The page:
Historical question regarding combat with muzzleloading rifles

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Riverbravo

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Something I have been pondering is how it they fought with rifles back in the day. I know from experience with my rifle I can get two maybe three shots without cleaning. One time I did an experiment to see how many shots I could fire without cleaning. By shot number three the barrel was so fouled the bullet stuck halfway down the barrel and refused to move. Ended up having to use the ball puller.

With my personal experience I can't fathom how they fought with rifles effectively after the first shot. I doubt they had the luxury of cleaning the barrel In the heat of battle. How were they able to effectively use their rifles back in the day? I was using a gun ment for hunting. Could it be that a rifle meant for combat had looser tolerances inside the bore allowing for more fouling? We're Rifleman deployed in cover to allow them to service their weapons? I have many questions. I'm sure someone here has the answers and then some.
 

dave_person

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Hi,
With the right ball, patch, and lube combination you should not need to clean between shots. I use Balistol and water, 0.595 caliber balls and 0.020" thick patches in my 62 caliber guns. I shoot all day without cleaning or needing to hammer a ball down. During the 18th century, rifles used by American soldiers were not specially built for military use. They were civilian hunting guns. There were British and German military rifles in use but they loaded just like the civilian versions.

dave
 

Riverbravo

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Thank for the insight Dave. I am still a newbie. Where might I find patches with a selection of different thicknesses? Normally I'm lucky if I can find them at all. Do you Lube your patches? If so with what?
 

kje54

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Something I have been pondering is how it they fought with rifles back in the day. I know from experience with my rifle I can get two maybe three shots without cleaning. One time I did an experiment to see how many shots I could fire without cleaning. By shot number three the barrel was so fouled the bullet stuck halfway down the barrel and refused to move. Ended up having to use the ball puller.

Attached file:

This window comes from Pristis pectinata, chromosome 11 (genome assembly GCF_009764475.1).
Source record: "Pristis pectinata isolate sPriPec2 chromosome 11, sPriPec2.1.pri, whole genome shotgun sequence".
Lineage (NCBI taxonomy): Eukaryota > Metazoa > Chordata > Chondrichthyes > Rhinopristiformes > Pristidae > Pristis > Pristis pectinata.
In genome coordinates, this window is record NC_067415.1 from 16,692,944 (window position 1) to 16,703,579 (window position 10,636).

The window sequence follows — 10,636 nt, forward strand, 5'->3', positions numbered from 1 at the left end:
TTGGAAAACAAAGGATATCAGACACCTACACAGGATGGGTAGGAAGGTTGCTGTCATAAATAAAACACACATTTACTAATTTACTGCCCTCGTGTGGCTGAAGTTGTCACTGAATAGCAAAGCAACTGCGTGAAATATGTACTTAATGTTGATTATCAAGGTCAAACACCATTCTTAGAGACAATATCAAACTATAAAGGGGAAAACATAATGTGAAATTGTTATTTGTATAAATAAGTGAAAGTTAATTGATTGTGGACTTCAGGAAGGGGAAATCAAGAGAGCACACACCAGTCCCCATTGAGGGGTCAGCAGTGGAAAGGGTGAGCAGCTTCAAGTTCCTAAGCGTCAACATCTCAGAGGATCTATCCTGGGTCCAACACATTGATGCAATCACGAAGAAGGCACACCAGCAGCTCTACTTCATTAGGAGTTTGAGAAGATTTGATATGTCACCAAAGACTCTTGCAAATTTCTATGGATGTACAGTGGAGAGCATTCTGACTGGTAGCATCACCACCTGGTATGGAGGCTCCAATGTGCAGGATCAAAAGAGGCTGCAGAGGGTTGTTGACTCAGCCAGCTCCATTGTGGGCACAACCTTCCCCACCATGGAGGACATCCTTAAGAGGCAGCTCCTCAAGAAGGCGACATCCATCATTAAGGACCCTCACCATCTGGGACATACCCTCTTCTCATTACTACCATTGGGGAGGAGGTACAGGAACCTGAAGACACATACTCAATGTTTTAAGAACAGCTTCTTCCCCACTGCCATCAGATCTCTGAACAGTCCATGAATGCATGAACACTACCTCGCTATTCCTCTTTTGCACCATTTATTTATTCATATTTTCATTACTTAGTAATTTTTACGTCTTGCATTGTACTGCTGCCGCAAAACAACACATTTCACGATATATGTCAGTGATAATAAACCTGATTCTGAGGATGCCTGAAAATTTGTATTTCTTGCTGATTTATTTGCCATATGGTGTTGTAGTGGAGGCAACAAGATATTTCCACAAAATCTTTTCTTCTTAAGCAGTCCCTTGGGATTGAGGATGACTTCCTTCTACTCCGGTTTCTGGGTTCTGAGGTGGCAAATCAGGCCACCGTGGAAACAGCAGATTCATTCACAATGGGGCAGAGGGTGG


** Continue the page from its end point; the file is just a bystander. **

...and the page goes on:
With my personal experience I can't fathom how they fought with rifles effectively after the first shot. I doubt they had the luxury of cleaning the barrel In the heat of battle. How were they able to effectively use their rifles back in the day? I was using a gun ment for hunting. Could it be that a rifle meant for combat had looser tolerances inside the bore allowing for more fouling? We're Rifleman deployed in cover to allow them to service their weapons? I have many questions. I'm sure someone here has the answers and then some.
While rifles and grooved muskets were used during the AWI they were primarily used by light infantry and sharpshooters, The vast majority of longarms used were smoothbore muskets, the Brown Bess and the Charleville. Smoothbores could fire 3 - 4 rounds a minute, rifles could fire 1 - 2 aimed, accurate rounds per minute.
 
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OLUT

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Something I have been pondering is how it they fought with rifles back in the day. I know from experience with my rifle I can get two maybe three shots without cleaning. One time I did an experiment to see how many shots I could fire without cleaning. By shot number three the barrel was so fouled the bullet stuck halfway down the barrel and refused to move. Ended up having to use the ball puller.

With my personal experience I can't fathom how they fought with rifles effectively after the first shot. I doubt they had the luxury of cleaning the barrel In the heat of battle. How were they able to effectively use their rifles back in the day? I was using a gun ment for hunting. Could it be that a rifle meant for combat had looser tolerances inside the bore allowing for more fouling? We're Rifleman deployed in cover to allow them to service their weapons? I have many questions. I'm sure someone here has the answers and then some.